With the workshop we would like to interrogate the Berlin art scene as a precarious labor field from a feminist perspective. That the working conditions of many cultural workers are becoming ever more precarious is not a new phenomenon and accompanies a general precaritization of many areas of working and living through rising rents, insufficient wages, uncertain conditions, and the reduction of social services. In recent years, these developments, which we deem a crisis, have been dealt with by players from the fields of art, culture, activism, and academia in numerous discussions and debates from which they have developed different strategies and possibilities for acting. Therefore, we do not want to merely thematize the precarious conditions anew, but rather take the continuing crisis as a starting point to examine it in light of its productive and creative possibilities. Additionally we want to collectively fathom potential feminist perspectives and approaches and to discuss them and campaign for them as possibilities for political action.
The foundation for such a perspectivation is for us the confrontation with powerful structures and unequal conditions for access that are based on gender, race, and the social, cultural, and political background of people involved, as well as with inclusions and exclusions that structure the artworld we address. The contemplation of our own involvement in and reproduction of these structures should thereby be immanent. At the same time, it is about fathoming and campaigning for forms of solidarity and collectivity and to develop strategies to intervene in the prevailing conditions. How can “the crisis“ (global economic and social crisis) be used effectively in order to bring the worsening social inequality conditions into crisis? We offer a two-day workshop. In the first part of the workshop we will start with four short presentations. Afterwards, their questions are worked on in small groups based on the format of a “World Café” , the results of which will be compiled with the entire group to close the workshop.
“Community” (Chantel C)
Following Cathy Cohen’s radical theory, black, POC, and queer artists would be stronger if they worked together in a more targeted manner. On the other hand, these communities have different interests and movements that they represent. What is possible, what makes sense? How will that be strengthened or mitigated taking intersectionality into account?
“Feminist (Art)Spaces Today” (Anne Kohl/ Katharina Koch)
Which ideal claims are connected to the production of feminist (art)spaces, and with which realities are they confronted? Practical everyday work regularly pushes us to the limits that remind us that we are also part of powerful structures that (re-) produce explicit and implicit exclusions. These limits relate to, among other things, questions of fair payment and precarious working conditions as well as the questions about the people actually involved in this space. What does a practice of solidarity mean within this context?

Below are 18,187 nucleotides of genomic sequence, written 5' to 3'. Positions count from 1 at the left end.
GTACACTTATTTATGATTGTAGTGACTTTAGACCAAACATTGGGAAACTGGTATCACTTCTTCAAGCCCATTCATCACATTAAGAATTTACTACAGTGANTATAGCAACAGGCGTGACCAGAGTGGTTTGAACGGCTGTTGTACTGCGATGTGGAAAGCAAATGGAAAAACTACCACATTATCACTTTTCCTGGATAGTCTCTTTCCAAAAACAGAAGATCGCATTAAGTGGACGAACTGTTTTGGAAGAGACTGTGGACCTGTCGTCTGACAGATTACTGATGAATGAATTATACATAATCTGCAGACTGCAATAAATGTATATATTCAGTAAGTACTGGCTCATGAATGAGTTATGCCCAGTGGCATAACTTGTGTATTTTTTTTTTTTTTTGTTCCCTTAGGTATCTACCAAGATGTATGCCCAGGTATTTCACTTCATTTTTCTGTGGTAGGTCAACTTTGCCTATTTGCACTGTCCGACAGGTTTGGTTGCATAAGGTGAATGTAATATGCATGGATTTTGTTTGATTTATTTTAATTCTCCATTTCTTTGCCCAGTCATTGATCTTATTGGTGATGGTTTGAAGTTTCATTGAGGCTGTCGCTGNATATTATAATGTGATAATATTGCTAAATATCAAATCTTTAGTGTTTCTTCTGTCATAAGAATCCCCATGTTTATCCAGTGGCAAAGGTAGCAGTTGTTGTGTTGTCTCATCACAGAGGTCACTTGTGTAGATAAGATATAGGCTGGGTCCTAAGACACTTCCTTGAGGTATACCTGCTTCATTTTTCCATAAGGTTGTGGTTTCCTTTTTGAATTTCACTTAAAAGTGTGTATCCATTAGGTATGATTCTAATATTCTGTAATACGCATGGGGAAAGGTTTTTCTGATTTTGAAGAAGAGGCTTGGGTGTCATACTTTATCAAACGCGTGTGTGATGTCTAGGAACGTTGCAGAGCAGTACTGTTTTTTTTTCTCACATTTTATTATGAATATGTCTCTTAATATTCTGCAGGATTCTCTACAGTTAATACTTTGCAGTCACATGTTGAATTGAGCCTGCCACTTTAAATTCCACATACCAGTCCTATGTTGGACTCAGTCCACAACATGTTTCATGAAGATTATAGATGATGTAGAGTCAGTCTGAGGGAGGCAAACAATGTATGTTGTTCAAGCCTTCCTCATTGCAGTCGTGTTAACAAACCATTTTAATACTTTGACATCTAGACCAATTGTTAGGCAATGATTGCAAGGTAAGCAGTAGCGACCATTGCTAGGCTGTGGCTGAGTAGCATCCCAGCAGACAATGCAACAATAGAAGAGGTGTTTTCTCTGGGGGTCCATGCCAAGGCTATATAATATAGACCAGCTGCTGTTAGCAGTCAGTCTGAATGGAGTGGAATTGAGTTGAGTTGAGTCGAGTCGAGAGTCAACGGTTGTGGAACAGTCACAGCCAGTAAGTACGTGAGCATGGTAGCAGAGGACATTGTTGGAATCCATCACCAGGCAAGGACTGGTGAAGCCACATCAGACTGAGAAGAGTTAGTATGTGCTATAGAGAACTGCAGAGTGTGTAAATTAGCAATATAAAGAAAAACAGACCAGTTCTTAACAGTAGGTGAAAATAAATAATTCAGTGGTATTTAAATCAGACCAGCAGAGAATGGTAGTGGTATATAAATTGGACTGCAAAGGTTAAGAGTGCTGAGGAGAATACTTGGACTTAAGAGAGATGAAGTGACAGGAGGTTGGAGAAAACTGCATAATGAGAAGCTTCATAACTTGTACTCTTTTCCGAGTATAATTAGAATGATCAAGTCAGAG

“Problematization of the Western Art Canon” (Sandrine Micossé-Aikins)
Black and POC artists often define their success differently and follow different strategies to implement their visions. However, according to the dominant opinion, an artist can first be described as successful if their art also attains recognition within the framework of the white art canon. Thus, the question is raised whether black and POC artists should create their own spaces in order to ultimately free themselves from the acceptance of an antiquated ideal that continues to represent the oppression of non-white people. Or is it worth striving for the appearance of old and still generally valid structures?
“How do we work in self-organized groups?” (Inga Zimprich)
In the artworld the majority of activities not designated as work are performed by women. Women also take over maintaining and caring for structures and the community in self-organized fields in particular, often without payment. Demands for exhibition fees do not cover these activities. In an attempt to fight back against precarious working conditions, we work in collectives. However, social and economic pressures also affects our self-chosen working relationships, especially in a field that is as fundamentally shaped by relationships as art. How do we deal with mistrust and competition in groups? What means do we have to address them and to thereby enable long-term collective work?